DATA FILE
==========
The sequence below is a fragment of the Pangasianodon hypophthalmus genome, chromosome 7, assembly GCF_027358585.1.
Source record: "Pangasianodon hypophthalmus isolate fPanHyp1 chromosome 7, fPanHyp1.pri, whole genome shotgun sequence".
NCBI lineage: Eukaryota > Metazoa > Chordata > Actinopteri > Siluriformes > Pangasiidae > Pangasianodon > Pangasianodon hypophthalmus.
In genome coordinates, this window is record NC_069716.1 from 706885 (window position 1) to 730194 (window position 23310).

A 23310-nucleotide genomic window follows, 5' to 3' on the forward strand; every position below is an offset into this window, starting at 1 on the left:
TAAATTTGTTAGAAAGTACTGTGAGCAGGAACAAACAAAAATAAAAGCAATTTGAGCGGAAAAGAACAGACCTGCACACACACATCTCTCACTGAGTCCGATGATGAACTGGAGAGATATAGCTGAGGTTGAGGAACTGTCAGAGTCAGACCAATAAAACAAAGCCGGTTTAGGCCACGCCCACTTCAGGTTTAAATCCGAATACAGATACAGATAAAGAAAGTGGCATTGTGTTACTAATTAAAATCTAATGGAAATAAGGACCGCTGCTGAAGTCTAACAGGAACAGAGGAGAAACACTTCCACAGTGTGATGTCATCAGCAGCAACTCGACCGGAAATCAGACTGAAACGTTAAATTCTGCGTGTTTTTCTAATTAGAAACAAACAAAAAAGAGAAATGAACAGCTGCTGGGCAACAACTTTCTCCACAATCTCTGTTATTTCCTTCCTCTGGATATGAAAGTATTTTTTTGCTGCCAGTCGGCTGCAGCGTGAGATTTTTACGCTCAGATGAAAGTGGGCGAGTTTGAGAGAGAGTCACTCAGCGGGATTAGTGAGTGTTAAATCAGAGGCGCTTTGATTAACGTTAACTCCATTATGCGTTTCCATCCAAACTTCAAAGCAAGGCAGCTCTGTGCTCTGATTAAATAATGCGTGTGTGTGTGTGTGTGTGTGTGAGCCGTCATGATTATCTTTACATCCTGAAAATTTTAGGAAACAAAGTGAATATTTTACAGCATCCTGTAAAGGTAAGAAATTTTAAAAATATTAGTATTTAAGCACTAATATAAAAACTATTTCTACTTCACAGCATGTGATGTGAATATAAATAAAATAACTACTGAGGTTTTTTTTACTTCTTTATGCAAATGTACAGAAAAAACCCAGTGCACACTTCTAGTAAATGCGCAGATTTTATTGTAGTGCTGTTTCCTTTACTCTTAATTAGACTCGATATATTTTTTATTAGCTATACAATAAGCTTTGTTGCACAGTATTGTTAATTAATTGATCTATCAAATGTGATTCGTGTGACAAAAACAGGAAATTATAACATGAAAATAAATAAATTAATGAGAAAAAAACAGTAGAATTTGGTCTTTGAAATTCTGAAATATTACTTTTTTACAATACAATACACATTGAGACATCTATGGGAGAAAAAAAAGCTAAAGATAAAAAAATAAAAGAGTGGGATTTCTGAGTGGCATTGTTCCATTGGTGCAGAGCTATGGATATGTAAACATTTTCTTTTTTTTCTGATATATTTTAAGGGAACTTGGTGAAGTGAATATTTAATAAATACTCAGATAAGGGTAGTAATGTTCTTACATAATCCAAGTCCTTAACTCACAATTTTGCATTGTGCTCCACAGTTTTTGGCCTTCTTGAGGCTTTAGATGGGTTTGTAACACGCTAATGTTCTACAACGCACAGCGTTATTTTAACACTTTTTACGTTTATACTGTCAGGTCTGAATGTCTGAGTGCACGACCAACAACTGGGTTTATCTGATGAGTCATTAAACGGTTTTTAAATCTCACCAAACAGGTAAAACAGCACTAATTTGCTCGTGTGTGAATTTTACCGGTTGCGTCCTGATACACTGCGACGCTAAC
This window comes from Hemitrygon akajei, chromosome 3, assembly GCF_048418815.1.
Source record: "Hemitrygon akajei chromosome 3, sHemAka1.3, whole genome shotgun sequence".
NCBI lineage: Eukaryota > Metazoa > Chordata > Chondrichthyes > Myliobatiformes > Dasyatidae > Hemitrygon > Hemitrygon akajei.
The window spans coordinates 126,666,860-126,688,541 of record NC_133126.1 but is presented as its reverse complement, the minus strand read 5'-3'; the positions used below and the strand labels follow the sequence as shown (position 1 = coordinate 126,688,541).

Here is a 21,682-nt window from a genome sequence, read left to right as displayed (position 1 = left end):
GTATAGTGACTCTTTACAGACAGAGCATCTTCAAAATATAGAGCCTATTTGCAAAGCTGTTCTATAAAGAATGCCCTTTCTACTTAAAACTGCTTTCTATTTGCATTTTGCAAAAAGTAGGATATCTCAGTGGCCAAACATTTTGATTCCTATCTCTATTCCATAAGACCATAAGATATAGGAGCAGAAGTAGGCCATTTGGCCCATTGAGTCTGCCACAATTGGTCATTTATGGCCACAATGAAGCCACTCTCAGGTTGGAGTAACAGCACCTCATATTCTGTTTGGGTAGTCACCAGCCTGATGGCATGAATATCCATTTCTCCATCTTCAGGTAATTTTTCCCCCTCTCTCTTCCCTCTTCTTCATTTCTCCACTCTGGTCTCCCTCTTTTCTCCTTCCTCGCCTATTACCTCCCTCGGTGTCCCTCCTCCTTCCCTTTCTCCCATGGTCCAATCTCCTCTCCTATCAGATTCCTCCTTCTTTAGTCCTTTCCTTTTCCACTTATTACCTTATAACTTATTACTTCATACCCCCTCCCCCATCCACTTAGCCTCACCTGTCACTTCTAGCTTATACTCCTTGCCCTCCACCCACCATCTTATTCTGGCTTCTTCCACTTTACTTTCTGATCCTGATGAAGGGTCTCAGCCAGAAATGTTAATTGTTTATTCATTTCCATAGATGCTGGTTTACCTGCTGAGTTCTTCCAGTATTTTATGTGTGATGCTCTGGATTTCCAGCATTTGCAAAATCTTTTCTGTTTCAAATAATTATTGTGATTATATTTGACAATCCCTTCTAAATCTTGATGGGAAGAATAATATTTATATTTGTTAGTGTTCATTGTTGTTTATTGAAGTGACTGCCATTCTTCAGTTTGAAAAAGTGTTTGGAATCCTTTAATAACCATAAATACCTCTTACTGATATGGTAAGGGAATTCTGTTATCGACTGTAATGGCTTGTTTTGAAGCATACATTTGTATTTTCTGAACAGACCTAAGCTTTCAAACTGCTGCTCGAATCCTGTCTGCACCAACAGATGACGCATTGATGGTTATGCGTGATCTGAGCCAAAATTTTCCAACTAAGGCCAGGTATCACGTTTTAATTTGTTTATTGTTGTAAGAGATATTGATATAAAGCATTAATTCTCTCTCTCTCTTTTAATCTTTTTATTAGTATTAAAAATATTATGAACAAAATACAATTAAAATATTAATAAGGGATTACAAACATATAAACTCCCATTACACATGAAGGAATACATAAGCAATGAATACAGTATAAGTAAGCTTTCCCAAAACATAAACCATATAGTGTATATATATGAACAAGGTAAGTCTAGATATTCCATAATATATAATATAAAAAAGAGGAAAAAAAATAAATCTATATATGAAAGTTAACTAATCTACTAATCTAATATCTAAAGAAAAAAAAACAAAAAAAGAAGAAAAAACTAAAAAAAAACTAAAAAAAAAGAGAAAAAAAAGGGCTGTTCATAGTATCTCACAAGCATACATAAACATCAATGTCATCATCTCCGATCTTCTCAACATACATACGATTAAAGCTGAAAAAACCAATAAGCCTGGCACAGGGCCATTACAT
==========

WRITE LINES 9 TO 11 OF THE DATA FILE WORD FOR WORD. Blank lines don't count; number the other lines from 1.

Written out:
NCBI lineage: Eukaryota > Metazoa > Chordata > Chondrichthyes > Myliobatiformes > Dasyatidae > Hemitrygon > Hemitrygon akajei.
The window spans coordinates 126,666,860-126,688,541 of record NC_133126.1 but is presented as its reverse complement, the minus strand read 5'-3'; the positions used below and the strand labels follow the sequence as shown (position 1 = coordinate 126,688,541).

Here is a 21,682-nt window from a genome sequence, read left to right as displayed (position 1 = left end):